seth
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John Galt
God I love Marxism.


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Live Free or Die
Poverty Sucks, I’m not getting poorer without a fight!

Are Jeff Rubin, Michael Moore and David Suzuki living in high density urban housing and taking pubic transit everywhere? Of course not, they are the rich elites; the unwashed middle class has lived too well for too long and needs to lower their standard of living to save the planet. The elites need to continue to live much better than the rest of us so they are free to formulate prescriptions for how the unwashed masses need to live to save the planet.

There are very few things I’m absolutely sure of in this world; one of them is that Poverty Sucks! Like most middle class citizens of a western country, I have no intention of voluntarily submitting to a lower standard of living based on computer models of future climate change. I believe Anthropogenic Climate Change (ACC) is happening, but I refuse to become poorer, take inconvenient, nasty public transit or live in a city in close proximity to many of the losers in the human race just because “experts” tell me to. I believe any attempt to mitigate ACC is the ultimate example of the “Tragedy of the Commons” where the developed nations are asked to become significantly poorer while the rest of the world changes nothing based on computer models of the future. Without assurances that everyone else sacrifices at least as much as me to combat ACC, there is no way I’m becoming poorer just to say I did my part. And you can be sure as a resident of the second largest democracy on earth, I’m not voting for anyone anytime soon who promises to reduce my standard of living, take away any of my freedoms (my cars), or force me to move to high density housing (I really like my 2 acres surrounded by forest in rural Maine). Like most rural and suburban residents of the USA, I hate cities and don’t intend to ever live in one for the rest of my life.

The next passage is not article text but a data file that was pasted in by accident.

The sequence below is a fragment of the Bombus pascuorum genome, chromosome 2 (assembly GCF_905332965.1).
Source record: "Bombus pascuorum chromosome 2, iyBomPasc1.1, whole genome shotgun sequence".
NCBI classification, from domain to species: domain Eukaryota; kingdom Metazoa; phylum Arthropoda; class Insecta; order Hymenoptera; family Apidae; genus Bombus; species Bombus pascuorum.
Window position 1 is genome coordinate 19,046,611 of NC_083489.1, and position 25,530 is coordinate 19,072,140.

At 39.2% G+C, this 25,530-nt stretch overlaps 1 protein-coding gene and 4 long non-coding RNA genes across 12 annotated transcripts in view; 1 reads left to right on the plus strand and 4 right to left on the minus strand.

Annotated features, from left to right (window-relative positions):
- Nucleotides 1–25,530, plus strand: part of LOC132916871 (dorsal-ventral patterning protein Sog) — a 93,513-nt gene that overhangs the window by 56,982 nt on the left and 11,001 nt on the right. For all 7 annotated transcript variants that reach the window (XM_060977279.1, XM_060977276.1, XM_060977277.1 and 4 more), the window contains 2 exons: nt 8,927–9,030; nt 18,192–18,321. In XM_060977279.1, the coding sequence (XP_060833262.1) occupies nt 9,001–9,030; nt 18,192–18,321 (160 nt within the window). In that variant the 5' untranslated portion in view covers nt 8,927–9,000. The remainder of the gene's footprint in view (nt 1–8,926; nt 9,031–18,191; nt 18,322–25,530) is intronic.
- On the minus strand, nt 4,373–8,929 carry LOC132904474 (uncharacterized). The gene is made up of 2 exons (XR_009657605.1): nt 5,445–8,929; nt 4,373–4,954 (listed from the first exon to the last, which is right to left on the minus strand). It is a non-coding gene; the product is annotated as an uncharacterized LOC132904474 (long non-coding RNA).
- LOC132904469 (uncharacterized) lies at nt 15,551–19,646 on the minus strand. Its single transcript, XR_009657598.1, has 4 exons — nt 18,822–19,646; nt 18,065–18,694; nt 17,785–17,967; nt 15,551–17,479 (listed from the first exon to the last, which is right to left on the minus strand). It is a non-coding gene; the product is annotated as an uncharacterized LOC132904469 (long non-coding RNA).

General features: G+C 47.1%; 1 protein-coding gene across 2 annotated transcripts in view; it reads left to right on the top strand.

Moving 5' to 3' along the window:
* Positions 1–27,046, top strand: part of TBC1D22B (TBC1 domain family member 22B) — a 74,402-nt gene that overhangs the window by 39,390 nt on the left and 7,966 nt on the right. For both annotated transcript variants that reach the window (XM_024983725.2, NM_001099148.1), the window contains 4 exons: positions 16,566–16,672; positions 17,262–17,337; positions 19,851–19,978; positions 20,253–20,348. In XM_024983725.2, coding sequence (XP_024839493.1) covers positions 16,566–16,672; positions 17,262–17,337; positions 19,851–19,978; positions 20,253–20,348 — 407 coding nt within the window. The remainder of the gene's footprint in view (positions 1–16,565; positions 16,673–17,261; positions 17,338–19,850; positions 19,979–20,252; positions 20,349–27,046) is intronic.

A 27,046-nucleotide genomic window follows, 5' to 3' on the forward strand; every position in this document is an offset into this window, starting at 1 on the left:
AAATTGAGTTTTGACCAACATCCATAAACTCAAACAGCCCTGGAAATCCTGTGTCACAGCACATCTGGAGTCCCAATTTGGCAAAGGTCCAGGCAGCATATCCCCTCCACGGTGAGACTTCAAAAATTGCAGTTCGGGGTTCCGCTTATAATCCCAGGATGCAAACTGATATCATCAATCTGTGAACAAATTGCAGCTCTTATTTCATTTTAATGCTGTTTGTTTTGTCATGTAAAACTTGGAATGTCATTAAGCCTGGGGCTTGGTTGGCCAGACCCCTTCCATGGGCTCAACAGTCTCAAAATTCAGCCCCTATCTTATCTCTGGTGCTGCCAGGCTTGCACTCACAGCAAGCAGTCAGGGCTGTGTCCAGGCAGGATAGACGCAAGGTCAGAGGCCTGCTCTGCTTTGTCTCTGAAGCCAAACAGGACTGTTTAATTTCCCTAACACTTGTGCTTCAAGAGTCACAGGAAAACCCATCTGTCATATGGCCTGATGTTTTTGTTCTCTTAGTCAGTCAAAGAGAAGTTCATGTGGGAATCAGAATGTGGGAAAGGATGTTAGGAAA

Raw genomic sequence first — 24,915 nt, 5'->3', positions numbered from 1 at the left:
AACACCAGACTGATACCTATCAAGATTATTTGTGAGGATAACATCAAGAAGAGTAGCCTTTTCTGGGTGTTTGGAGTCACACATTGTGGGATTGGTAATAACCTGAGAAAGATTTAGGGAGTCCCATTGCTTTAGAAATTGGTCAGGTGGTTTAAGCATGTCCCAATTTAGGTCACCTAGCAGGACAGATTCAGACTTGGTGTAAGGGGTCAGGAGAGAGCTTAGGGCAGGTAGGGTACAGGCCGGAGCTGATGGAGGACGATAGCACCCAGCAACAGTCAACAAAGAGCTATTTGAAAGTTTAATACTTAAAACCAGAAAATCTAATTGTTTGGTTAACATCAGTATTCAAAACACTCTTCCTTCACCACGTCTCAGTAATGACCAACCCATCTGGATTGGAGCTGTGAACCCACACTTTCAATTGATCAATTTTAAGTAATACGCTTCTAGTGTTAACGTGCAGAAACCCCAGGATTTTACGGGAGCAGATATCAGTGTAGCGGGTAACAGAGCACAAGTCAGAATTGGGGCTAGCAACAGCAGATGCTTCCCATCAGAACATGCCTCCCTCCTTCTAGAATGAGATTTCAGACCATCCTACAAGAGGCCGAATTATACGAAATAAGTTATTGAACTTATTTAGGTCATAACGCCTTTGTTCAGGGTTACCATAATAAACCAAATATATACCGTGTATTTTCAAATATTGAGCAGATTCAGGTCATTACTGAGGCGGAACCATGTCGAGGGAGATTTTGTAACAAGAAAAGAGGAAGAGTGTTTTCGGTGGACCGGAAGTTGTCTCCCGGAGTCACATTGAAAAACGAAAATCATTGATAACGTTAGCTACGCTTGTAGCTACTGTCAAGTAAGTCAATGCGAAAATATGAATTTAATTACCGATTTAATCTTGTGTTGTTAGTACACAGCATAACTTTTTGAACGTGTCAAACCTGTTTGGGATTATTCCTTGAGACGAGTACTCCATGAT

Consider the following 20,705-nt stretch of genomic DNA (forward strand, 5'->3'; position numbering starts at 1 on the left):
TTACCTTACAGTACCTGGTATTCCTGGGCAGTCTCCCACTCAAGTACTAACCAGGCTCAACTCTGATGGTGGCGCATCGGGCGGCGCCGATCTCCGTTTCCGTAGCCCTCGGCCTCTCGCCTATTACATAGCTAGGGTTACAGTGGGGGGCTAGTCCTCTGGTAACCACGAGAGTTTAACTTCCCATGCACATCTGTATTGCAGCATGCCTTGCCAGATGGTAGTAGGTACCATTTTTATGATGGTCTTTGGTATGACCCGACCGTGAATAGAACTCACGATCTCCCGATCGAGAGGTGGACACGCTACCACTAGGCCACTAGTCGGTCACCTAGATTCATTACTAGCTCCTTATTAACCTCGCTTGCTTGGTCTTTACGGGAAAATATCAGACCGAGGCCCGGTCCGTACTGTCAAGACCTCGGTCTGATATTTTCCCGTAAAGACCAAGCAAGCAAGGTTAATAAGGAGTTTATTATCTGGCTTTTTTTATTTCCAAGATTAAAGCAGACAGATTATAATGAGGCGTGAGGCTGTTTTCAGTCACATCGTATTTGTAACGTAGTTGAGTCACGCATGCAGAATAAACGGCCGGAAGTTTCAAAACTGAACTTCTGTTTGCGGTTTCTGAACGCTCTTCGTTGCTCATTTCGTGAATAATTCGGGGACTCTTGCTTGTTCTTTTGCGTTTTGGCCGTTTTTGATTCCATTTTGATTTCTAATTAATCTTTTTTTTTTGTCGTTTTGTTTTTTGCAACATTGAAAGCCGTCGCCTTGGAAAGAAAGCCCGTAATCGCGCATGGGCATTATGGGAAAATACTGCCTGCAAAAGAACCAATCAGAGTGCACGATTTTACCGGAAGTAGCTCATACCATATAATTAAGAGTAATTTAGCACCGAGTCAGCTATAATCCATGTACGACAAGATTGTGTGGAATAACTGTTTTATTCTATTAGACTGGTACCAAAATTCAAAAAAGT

The practical solutions to ACC are obvious to me, and we have already started to implement some of them. The automobile needs to continue on its evolutionary path to electrification. This will continue to happen as Oil becomes more expensive and wise government incentives can accelerate the process. Government should heavily promote increased nuclear electricity generation and disincentivize coal. Just these two steps would go a long way toward reducing carbon emissions without lowering standards of living nearly as much as Mr. Suzuki apparently wants to.

Poverty Sucks, I’m not getting poorer without a fight!
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sleepswithangels
We? Who is "we" David?

Now that you've helped Republican Party interests elect their preferred choice to run the 51st state maybe YOU can get the General to stop by and give you a 'hummer'. I wouldn't let him kiss you though...you just can't gargle away the stench of genocide.

SMBs
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Max
Sure. You could pool some of your money together and start attending shareholder conventions. Owning a miniscule portion of 11 percent isnt much power.

For the way I feel, it's like we keep getting beat over our heads with the same set of sticks: do what you can, take the bus, save energy; recycle, be power smart,shop local

..whats going to happen when we reach that critical mass point where we have achieved all these laudable goals of greening the environment and slowing global warming down?

Has anyone thought of how the world will look, how we will feel, what will we do with ourselves?

But back to the topic, GM is going to have to get competitive, it's the same ball game (sell cars: lots and lots of cars) with a different selling point: who ever sells the most cars with the most fuel efficiency and least felt enviro-footprint: wins. Gentlemen, plug in your engines.




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RodSmelser
I have two questions. First, if Jack Layton had said during last fall's federal election that government's should take an equity stake in GM, what would the reaction have been? Would he have been called "an old fashioned socialist", as he was by former Liberal Leader Stephane Dion?

Second, why is it that the David Suzuki Foundation refuses to accept donations from governments, but does accept donations from business corporations?

Rod Smelser